Welcome to European Tribune. It's gone a bit quiet around here these days, but it's still going.
Thanks for the detailed on-point answer. </snark>

accuse me again, "under the impression"

I have an impression (not accusation under impression), which, debating on the basis of the subjective experience of one side, I should be allowed to communicate.

My impression was precipitated upon things like the fact that you cite union claims on work conditions -- claims which came up in the political debate, your argument about passenger inconvenience (which is a general anti-strike argument), that you thought not hitting passengers with closing doors is all that there is to tram driver responsibility. Incidentally, the 16 to 17 km/h argument you made without specifying "average line speed" reinforced my impression, for it sounds like an anti-union propaganda argument ("1 km/h faster and they cry foul -- ridiculous!") that you may have caught up.

"bureaucratic managers" (engineers too, I suppose)

You somehow seem to have missed the crucial "hired from the outside with no clue about how railways actually work" part. The engineers know their thing, managers back when they had actual technical experience also tended to know their thing, but today managers are considered interchangeable, and railways often get types who make decisions whose adverse effects can be (and are) predicted at the getgo. I could write long diaries about these -- in fact, I did. What's more, there are a couple of models for the Paris situation, say the failed Athens tram timetable. (Also, I'm not sure about tram drivers, but locomotive drivers nowadays are technically engineers, too.)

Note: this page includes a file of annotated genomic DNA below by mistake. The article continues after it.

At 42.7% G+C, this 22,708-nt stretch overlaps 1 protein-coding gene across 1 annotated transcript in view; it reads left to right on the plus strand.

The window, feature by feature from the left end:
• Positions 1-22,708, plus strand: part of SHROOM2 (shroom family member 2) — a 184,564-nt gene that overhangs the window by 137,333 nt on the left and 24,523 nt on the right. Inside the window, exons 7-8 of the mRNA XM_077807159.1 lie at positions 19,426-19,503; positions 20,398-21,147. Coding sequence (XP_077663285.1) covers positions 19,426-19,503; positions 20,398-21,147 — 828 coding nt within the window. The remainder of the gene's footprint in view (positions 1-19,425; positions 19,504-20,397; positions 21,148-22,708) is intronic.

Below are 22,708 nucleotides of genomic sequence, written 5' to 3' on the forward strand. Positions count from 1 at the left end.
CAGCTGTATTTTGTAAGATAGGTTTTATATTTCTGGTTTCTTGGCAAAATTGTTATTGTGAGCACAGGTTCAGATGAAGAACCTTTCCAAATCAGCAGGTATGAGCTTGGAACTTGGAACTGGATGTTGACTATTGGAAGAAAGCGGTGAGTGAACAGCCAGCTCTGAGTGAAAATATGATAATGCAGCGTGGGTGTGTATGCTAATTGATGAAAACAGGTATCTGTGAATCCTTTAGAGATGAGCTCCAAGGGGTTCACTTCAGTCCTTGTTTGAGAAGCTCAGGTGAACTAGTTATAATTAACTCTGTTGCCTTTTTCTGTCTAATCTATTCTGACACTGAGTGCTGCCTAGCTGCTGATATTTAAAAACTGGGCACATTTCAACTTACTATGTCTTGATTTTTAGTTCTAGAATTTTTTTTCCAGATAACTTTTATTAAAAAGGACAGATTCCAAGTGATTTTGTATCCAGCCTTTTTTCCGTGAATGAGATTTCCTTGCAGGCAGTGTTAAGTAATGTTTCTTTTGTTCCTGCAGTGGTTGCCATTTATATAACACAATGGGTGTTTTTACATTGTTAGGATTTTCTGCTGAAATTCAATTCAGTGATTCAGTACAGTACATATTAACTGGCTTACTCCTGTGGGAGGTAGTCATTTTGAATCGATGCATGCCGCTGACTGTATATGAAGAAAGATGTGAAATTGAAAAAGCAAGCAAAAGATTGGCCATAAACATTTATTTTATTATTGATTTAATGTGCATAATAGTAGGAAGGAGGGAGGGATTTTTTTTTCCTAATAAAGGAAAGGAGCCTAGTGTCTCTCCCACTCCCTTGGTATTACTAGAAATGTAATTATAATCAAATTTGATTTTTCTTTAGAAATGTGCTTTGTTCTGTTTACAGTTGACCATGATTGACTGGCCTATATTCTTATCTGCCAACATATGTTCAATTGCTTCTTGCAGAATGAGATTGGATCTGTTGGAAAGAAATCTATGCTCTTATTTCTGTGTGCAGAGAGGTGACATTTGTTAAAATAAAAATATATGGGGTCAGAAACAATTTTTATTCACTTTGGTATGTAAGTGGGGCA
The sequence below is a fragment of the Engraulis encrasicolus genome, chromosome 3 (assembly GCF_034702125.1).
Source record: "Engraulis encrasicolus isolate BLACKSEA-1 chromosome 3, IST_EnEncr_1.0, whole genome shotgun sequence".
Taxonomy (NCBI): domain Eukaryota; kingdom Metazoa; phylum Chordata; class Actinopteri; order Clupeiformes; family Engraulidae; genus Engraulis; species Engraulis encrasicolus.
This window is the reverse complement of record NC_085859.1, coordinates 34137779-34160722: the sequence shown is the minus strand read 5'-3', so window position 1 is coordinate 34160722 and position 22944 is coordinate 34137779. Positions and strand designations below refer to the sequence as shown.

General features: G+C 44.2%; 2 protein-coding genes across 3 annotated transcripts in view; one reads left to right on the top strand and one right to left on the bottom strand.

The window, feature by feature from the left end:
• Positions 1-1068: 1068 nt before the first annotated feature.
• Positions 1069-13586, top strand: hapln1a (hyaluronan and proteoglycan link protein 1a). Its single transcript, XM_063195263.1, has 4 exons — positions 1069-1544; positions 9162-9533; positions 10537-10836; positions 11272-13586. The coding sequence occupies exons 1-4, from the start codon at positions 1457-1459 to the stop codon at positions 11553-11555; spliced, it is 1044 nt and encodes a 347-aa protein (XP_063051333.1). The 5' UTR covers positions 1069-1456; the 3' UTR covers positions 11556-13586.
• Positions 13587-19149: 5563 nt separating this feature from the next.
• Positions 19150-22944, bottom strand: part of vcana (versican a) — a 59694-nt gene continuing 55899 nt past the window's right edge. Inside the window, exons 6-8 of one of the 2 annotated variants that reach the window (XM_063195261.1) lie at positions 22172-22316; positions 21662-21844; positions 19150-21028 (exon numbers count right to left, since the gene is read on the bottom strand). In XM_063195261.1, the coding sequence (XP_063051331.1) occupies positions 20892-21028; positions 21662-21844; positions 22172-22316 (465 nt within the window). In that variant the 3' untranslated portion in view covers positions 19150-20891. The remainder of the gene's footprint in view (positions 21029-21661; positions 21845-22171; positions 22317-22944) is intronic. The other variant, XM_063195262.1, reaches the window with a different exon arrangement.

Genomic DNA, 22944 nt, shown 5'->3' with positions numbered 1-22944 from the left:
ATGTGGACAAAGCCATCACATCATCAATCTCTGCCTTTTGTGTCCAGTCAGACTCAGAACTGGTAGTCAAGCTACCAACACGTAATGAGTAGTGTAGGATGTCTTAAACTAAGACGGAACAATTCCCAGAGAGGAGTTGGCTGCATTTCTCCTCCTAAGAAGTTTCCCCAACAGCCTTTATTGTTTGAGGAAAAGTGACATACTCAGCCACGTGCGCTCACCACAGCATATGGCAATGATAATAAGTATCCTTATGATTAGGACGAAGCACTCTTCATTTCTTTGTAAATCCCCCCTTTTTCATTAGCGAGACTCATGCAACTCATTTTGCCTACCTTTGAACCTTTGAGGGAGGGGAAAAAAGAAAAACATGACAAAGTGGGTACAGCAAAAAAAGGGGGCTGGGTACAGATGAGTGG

A culture of dialogue should replace a culture of class warfare.

I agree, but a unilateral announcement of a virtual paycut, accompanied by a campaign describing locomotive drivers as having it too good with lots of privileges, is not dialogue. It is class warfare. I find it strange that you can only perceive class warfare when fought from below.

I can't reply to any point made by anybody. I still believe

How should I debate statements of faith?

Maybe with subjective observations of my own. Where I live, it happens often that bus drivers talk with someone in the cab/door, it happens that locomotive drivers invite someone into the cab, but I have never seen tram or subway drivers do it. When I was in France last year, I didn't get on a Paris tram, but did get on them in a couple of other cities, and there was discipline too (and on-time trams). So if what you saw was as serious as you describe it, or worse a regular occurence, it doesn't mean that tram divers have it too good but that oversight is lenient (maybe managers should focus on that) and the talkative drivers should be punished before they cause a serious accident.

Would I be wrong if I said you read me through the filter of your far left convictions?

I am indeed among the 6-7 regulars on ET who could be classified as hard left; replaced with that, the above statement would be debatable, though I don't understand the occasion (my above described "impression" was not based on a presumed political stance of yours). However, I am not beating up capitalists in back alleys, or calling for an instant expropiation of rich landowners, or for the exiling of the editorial board of The Economist, or praising Stalin or hailing José Bové as Dear Leader, or whatever other parallels there can be to the behaviour of the far-right (say the Italian one we discussed some time back); and indeed I haven't written anything upthread that a moderate Social Democrat couldn't say -- so even that you thought that you could reply to my "accusation" this way implies a tilted sense of what's "far" in politics.

*Lunatic*, n.
One whose delusions are out of fashion.

by DoDo on Wed Nov 12th, 2008 at 02:19:04 PM EST
[ Parent ]

Others have rated this comment as follows:


Top Diaries

Occasional Series